As I have been getting older I often find myself telling "back in the day" stories, so be prepared. This is probably going to be another one of those "had to walk to school in the snow, uphill, then uphill again to return home" stories. I have written several times about my very first trapping experience attempting to catch a skunk that was getting into the chicken house, so I will spare you that here. However, I will say that removing the big housecat from the trap, as well as the skunk that had sprayed me and everything else in the chicken house, was a bit of an "uphill" experience.

While I was hanging around in the local feed store a man brought in a few muskrats to sell.  Inching close enough to listen to most of the conversations, I heard the man tell another that he thought rock salt was the best bait he had used to catch muskrats with. Not realizing that the traps for muskrats should be placed under water, I made a set on dry land on the bank of a creek where I had seen muskrats swimming, and used some rock salt for bait. I caught a large skunk the first night. The skunk had at least drowned in the water, so I did not have to endure the smell of dispatching it anyway. The next night I caught a cottontail rabbit, then a porcupine, and after that the deer kept springing the trap. So I decided I needed to try something different. Hiding in some brush near the creek, I observed the muskrats swimming around just before dark.  One crawled up on a slight ledge, (uphill!) just under the water, on the side of the creek bank to eat some moss he had in his mouth. So I put my trap there and used some rock salt on the edge of the creek bank. I caught another skunk!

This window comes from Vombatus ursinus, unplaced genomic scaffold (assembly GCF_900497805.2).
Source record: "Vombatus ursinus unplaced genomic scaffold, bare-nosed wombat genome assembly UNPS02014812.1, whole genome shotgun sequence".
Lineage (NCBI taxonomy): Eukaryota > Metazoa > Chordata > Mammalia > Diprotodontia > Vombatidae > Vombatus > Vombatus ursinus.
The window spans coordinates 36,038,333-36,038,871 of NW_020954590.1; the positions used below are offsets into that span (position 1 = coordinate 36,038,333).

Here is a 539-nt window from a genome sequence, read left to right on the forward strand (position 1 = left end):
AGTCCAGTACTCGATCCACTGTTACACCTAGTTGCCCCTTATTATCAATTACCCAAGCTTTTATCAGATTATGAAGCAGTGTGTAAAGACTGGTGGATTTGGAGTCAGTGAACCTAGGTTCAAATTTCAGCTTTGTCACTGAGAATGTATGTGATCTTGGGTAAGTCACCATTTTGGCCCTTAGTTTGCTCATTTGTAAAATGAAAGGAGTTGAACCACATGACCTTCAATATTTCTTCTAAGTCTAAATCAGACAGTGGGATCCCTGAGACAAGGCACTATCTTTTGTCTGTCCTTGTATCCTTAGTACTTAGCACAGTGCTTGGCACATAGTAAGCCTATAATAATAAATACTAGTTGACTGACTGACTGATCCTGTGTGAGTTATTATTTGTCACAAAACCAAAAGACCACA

The next night it snowed and the creek froze over, and the trap was under ice. I was getting quite frustrated with the whole experience, but I broke away some of the ice and decided to try one more night. In the morning I had caught my first muskrat. I took the muskrat to the feed store to sell, but the man told me he would not buy it whole, and that I would have to skin and dry it first. I had skinned several rabbits to eat, so I took the muskrat home and proceeded to skin it like I had the rabbits—by slitting it up the belly. Then I tacked it on the wall to dry. When I again took it to the feed store to sell, they all laughed at me. (Dang, was everything always going to be uphill?)

A few days later, I caught a beaver in the small trap, and as I was approaching him he jumped into the water and I could not figure out how to hit it on the head to dispatch it.  But between the beaver slapping his tail and me striking the water with my club, I did manage to get very wet with the cold water. (Sure seemed like this trapping thing was always an uphill battle of some kind or other!)